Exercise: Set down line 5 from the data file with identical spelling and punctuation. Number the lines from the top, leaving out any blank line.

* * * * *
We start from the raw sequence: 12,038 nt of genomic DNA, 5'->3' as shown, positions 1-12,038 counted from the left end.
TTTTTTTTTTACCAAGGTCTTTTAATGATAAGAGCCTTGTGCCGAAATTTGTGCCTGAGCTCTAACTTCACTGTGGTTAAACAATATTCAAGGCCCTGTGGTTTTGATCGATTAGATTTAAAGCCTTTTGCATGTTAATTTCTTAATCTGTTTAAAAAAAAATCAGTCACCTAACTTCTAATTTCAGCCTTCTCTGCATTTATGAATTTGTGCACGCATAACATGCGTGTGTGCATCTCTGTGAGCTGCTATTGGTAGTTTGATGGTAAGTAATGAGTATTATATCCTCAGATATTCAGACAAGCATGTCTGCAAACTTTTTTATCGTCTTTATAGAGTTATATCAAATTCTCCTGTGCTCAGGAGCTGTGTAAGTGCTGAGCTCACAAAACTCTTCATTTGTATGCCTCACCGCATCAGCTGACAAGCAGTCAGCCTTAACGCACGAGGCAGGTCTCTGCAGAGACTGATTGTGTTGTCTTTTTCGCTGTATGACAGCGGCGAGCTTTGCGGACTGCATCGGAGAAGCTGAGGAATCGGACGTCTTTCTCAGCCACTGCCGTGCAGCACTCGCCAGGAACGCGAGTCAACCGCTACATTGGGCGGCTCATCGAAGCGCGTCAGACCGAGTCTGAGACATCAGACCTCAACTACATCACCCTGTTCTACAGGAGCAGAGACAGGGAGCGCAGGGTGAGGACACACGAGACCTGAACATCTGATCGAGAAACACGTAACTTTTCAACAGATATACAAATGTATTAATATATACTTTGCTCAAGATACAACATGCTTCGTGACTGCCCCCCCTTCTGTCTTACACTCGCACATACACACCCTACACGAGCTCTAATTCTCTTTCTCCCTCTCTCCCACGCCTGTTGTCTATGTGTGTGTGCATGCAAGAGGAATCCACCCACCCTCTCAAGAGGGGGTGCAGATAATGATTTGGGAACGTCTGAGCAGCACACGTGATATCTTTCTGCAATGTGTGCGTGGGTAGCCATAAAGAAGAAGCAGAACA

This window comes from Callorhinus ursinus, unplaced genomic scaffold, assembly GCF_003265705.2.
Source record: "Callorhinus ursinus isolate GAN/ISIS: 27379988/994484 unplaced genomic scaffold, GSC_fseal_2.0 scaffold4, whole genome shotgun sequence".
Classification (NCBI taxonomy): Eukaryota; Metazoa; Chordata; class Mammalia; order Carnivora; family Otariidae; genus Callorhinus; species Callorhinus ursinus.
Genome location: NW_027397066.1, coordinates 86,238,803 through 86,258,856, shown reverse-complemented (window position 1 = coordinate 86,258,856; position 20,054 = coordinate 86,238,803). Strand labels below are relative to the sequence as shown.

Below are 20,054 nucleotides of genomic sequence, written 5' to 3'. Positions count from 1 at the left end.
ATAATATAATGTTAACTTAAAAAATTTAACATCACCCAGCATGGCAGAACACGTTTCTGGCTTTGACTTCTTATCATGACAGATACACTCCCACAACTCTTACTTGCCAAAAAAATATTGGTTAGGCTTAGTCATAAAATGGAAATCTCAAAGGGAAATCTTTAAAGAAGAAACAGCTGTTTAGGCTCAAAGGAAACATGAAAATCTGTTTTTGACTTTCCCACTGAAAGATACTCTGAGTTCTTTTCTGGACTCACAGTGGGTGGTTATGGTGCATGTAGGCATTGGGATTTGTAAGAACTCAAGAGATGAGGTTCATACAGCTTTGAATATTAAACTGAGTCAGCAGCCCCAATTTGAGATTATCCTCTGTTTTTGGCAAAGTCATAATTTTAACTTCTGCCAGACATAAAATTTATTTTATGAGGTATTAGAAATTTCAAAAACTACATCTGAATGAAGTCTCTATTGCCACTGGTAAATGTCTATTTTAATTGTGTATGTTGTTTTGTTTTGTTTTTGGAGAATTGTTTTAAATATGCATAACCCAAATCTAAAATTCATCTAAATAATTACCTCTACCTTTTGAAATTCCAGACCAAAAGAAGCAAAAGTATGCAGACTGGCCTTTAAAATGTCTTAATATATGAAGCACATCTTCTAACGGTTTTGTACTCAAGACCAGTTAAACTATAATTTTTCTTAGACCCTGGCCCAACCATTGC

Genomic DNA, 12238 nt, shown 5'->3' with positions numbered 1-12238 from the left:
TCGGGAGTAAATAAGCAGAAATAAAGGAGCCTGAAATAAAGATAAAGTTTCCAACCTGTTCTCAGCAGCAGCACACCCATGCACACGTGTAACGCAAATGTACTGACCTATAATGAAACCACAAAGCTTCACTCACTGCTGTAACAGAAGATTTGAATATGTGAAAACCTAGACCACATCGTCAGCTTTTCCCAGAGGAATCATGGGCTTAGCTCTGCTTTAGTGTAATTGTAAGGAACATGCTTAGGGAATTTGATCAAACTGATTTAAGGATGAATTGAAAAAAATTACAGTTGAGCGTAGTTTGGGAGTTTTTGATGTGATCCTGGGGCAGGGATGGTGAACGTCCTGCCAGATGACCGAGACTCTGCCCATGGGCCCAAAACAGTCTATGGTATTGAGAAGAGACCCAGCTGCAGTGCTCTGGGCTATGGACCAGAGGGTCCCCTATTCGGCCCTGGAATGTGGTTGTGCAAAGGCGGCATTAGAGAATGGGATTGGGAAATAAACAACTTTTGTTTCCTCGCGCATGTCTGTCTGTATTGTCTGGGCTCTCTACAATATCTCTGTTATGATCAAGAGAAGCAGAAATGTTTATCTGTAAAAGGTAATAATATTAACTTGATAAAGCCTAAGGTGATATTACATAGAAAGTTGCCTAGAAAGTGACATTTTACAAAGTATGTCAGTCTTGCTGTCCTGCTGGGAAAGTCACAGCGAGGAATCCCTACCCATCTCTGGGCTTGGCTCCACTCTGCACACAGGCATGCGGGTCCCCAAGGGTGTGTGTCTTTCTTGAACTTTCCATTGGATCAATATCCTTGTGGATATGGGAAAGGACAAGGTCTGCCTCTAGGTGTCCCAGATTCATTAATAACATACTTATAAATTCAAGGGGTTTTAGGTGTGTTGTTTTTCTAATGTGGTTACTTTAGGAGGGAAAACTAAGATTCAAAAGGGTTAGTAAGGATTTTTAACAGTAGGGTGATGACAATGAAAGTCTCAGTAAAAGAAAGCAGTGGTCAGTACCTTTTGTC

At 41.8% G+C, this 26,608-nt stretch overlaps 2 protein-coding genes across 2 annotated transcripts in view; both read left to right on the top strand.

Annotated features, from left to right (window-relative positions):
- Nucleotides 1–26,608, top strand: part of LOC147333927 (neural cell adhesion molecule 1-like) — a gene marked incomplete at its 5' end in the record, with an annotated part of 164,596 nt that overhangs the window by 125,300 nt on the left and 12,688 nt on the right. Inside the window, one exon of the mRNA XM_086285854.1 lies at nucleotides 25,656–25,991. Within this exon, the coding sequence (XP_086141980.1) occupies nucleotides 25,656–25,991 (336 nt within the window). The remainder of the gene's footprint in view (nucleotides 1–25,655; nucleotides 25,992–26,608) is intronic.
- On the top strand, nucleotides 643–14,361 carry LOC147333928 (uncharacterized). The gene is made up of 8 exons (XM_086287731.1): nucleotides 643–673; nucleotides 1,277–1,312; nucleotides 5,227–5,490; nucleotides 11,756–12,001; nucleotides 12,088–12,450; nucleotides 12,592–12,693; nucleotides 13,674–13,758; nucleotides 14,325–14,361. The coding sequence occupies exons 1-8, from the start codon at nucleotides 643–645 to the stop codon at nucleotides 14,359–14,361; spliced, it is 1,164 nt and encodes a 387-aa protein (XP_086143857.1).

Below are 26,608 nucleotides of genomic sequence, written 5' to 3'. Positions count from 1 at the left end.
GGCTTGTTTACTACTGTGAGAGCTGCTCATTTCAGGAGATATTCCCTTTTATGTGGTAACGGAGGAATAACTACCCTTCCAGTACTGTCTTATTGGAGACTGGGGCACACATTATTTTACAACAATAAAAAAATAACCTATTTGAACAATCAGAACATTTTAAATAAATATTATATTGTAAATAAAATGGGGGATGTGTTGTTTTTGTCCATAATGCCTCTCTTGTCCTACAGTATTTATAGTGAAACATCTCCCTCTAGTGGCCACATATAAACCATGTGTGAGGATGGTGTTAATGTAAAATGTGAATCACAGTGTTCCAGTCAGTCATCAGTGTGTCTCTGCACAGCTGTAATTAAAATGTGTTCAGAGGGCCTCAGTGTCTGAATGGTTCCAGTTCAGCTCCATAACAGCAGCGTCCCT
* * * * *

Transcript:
Classification (NCBI taxonomy): Eukaryota; Metazoa; Chordata; class Mammalia; order Carnivora; family Otariidae; genus Callorhinus; species Callorhinus ursinus.